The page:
I am a member of the Los Angeles Free Music Society (LAFMS), as is artist/musician Paul McCarthy. Whenever Paul speaks about the music of the LAFMS he refers to it as “porch music.” I think Paul is trying to link the unrehearsed improvised music that we produce with the traditions of folk music. This form invites all comers to participate in a communal exercise of joining together to create a musical experience that is greater than the sum of its parts. Often the musicians are far from virtuosos in the traditional sense or are competent musicians trying things outside their comfort zones. They are learning as they play and they are learning from each other through direct exploration and experience. It is music that is made for the immediate pleasure of those producing it, with little interest in sharing it with “consumers.” This approach flies in the face of current commercial models.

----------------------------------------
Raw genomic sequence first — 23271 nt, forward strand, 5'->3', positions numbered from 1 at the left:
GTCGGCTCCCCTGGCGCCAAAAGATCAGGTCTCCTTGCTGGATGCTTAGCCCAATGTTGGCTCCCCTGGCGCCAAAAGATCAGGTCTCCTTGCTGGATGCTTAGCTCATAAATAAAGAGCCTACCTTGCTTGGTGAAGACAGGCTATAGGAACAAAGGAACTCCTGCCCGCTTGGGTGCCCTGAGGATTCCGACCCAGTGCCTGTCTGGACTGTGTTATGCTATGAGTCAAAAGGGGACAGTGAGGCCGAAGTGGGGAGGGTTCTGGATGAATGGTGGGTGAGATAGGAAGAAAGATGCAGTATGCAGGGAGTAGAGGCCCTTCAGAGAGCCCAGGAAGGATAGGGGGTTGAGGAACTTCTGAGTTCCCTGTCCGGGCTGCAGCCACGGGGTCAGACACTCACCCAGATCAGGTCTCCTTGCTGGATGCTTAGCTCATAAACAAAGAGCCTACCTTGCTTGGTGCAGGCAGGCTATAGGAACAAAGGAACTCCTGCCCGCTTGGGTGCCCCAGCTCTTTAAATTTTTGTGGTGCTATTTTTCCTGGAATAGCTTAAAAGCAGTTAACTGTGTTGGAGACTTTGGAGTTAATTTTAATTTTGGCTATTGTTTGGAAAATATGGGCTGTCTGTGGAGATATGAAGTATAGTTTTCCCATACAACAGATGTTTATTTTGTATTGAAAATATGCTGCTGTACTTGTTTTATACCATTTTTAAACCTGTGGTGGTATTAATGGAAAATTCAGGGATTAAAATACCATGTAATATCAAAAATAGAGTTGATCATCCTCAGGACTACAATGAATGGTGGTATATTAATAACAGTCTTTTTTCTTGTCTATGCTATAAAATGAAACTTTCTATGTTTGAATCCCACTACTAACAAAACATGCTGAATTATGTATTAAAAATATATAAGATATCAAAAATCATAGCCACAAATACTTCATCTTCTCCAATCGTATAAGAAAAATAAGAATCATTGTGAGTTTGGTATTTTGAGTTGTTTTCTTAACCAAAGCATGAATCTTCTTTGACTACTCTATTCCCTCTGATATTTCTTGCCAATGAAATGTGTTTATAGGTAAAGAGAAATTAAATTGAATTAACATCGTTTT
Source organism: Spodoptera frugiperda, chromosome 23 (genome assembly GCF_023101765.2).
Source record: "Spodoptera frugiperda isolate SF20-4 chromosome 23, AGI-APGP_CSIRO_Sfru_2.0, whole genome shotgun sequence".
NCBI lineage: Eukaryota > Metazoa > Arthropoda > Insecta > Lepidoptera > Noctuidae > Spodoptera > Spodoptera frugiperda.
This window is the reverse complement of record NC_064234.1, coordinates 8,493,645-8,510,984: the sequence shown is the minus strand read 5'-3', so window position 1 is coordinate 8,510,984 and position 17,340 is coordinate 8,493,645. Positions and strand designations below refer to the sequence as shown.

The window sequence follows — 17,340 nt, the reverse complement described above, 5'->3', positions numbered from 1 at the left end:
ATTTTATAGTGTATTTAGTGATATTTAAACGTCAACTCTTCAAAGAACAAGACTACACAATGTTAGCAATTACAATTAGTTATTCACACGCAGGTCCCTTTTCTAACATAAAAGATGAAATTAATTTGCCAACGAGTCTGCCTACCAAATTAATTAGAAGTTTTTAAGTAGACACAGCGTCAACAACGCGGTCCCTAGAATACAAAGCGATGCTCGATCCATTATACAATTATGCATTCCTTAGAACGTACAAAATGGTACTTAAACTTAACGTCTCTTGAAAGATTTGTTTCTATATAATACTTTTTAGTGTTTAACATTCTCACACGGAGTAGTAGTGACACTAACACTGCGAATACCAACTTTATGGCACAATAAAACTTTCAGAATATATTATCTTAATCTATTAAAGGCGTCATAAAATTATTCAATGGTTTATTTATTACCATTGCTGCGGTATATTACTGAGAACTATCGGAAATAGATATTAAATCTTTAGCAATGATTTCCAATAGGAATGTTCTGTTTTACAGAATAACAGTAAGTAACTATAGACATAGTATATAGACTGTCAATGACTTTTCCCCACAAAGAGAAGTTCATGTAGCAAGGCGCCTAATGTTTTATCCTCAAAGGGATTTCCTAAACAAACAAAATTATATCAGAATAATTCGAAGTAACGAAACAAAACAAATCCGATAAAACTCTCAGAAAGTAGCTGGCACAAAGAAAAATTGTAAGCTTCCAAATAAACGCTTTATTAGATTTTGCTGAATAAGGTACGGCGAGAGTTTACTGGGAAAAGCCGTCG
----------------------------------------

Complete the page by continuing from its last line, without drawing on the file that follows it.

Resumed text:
As the artist and musician Robert Crumb puts it:
“The whole cultures’ one unified field of bought-sold-market researched everything, you know. It used to be that people fermented their own culture, you know? It took hundreds of years, and it evolved over time. And that’s gone in America. People now don’t even have any concept that there ever was a culture outside of this thing that’s created to make money.”
In the case of the LAFMS, our version of porch music began in late night sessions, often in living rooms or in the back room of a store after hours. There was no thought at the time that what we were involved in would ever go beyond the original participants and be heard outside those walls. I guess we were fermenting culture. As one LAFMS founder put it:
“We saw the future, we knew how it would smell, we got it out of our systems and we got upwind before it stank.”
–Chip Chapman 1995
So if you are interested in brewing up a batch of bootleg culture, just come on down to the next SASSAS soundShoppe!